Egypt Exploration Fund [Hrsg.]
Archaeological report: comprising the work of the Egypt Exploration Fund and the progress of egyptology during the year ... — 1897-1898

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Archaeology, Hieroglyphic Studies, Etc.


Sethe continues his excellent articles on Egyptian places, persons,
deities, and words named in Greek and Latin for the new edition of Pauly-
IVissowa's liealencyclopaedie (letter Oh). They summarize a vast amount
of learning, embody the latest discoveries, and contain original observa-
tions of great interest.

Personal, &c.

Sir Peter Lepage Eenouf, the doyen of Egyptologists, English and
foreign, died on the 14th October, 1897. Born in 1822, his first
Egyptological publication did not appear until 1860, only two years
earlier than the first work of Professor Pleyte, of Leyden. A sympathetic
sketch of his life is given in the Deutsche Revue, March, 1898, by his
friend Geoeg Ebees, who has survived him less than a year. Erman
signs his obituary in A. Z. xxxv. 165, and Rylands that for the Society
of Biblical Archaeology (P. S. B. A., xx. 271). Of this Society Reuouf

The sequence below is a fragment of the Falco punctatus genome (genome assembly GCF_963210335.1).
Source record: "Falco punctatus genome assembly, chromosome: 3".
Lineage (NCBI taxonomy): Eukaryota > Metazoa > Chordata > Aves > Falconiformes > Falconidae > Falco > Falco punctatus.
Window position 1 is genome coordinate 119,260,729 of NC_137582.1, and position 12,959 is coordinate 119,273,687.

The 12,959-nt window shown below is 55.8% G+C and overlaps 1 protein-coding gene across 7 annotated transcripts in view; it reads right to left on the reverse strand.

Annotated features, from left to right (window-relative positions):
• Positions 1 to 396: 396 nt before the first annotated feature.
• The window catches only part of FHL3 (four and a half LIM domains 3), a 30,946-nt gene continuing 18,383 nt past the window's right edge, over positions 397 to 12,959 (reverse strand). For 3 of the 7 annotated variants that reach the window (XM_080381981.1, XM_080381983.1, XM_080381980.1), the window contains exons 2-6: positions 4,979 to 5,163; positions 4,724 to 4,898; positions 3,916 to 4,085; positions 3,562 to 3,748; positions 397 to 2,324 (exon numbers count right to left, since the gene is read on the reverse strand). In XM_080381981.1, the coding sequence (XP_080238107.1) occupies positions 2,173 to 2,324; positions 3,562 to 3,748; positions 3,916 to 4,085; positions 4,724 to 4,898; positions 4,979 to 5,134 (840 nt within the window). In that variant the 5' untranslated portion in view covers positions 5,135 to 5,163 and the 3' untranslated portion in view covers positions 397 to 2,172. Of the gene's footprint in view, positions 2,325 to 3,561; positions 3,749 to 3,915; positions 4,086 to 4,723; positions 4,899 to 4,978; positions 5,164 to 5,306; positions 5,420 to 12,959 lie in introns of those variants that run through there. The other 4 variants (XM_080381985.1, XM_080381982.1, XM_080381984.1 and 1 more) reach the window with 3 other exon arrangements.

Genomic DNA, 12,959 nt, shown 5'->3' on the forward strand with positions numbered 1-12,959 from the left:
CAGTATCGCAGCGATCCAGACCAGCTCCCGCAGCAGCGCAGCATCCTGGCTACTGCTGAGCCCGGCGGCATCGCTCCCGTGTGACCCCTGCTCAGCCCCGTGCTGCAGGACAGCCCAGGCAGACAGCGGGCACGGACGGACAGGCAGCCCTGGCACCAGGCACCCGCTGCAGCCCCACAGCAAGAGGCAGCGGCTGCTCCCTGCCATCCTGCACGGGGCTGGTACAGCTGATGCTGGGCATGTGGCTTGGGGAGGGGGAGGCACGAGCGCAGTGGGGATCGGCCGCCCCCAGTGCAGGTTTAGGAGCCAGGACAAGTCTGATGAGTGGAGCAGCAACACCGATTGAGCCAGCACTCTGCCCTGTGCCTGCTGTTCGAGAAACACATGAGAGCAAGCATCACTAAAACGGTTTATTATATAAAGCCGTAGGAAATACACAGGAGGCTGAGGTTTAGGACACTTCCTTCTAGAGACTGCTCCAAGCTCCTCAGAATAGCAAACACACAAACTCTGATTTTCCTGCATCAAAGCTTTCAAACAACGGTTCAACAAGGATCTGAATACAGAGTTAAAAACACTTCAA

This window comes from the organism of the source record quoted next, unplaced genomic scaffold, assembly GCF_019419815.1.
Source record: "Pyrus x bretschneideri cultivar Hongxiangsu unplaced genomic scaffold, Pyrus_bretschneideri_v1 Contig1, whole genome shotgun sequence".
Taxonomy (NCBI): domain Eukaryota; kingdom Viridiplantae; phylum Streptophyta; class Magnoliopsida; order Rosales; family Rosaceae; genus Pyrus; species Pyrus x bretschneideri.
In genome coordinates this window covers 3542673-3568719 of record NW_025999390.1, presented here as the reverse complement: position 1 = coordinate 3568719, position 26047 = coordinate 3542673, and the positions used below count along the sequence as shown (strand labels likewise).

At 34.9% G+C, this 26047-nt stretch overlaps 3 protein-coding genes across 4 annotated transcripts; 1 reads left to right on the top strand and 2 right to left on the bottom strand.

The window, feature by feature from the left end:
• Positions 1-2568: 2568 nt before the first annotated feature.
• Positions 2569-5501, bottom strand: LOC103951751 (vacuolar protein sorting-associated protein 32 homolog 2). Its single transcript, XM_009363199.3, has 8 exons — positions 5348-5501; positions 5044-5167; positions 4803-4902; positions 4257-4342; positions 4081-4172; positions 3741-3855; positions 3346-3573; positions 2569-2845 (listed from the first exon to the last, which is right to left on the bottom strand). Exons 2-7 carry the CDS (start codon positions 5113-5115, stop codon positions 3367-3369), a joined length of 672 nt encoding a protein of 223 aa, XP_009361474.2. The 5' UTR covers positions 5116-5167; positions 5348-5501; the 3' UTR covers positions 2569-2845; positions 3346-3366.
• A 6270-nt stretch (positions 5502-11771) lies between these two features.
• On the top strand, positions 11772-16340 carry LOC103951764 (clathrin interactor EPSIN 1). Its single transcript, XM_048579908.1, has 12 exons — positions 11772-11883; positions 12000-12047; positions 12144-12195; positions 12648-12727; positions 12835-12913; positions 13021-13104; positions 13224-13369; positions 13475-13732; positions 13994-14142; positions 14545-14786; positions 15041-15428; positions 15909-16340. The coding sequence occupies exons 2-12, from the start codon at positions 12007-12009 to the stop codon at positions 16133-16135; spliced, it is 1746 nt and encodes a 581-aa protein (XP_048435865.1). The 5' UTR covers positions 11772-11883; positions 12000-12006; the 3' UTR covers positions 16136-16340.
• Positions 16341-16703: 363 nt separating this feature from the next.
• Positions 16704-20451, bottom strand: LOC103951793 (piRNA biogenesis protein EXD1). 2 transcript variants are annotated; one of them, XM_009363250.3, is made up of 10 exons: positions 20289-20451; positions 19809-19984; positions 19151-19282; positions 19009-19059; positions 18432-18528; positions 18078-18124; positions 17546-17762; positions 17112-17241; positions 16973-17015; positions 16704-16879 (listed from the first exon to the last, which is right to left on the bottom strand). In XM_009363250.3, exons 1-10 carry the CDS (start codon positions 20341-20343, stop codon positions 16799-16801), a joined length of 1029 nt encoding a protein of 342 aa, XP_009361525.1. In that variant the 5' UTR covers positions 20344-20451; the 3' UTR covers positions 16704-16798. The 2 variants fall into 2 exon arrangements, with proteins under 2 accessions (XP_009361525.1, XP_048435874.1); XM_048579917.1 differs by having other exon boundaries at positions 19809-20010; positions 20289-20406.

was President since 1887, and in its Proceedings his valuable work on
the Book of the Dead was still in course of publication when death
overtook him. He succeeded Dr. Birch as Keeper of the Egyptian and
Assyrian Antiquities in the British Museum.

Georg Ebers, the novelist and Egyptologist, died on 7th August, 1898.
His early life down to the publication of his first novel, " An Egyptian
Princess," is told in his " Story of My Life." He was born in 1837, and
in 1870 was appointed to a professorship of Egyptology at Leipzig. In
1892, he retired from the chair, his speech having become affected by
paralysis. But among his pupils had been Dumicheu, Ed. Meyer,
Pietschmann, V. Lemm, Wiedemann, Lincke, Erman, Hommel, Wilckeu
W. Max Miiller, &c. His kindly and generous spirit is well shown in
a private letter written in 1896 referring to his professorial life, " Mchts
konnte mir grossere Freude machen als sie—besonders Erman—iiber
mich herauswachsen zu sehen.''' The great medical papyrus which he
secured at Thebes and presented to the Leipzig University, and to the
elucidation of which he devoted so much labour, would also keep the
name of Ebers alive among Egyptologists. The Jubilee of his doctorate
in 1897 was the occasion of a Festschrift presented by his pupils. This
collection of essays was noticed in last year's Report. It is reviewed by
Piehl, Sphinx II. 10, 27, who adds his tribute to the Professor for
whom it was vi ritten, ever genial though tried by weary and incessant

Wiedemann (Or. Litt. Zeit. 1898, 224) records the services to Oriental
research of Dr. A. Likcke, of Dresden, who died on June 2nd. He, too,
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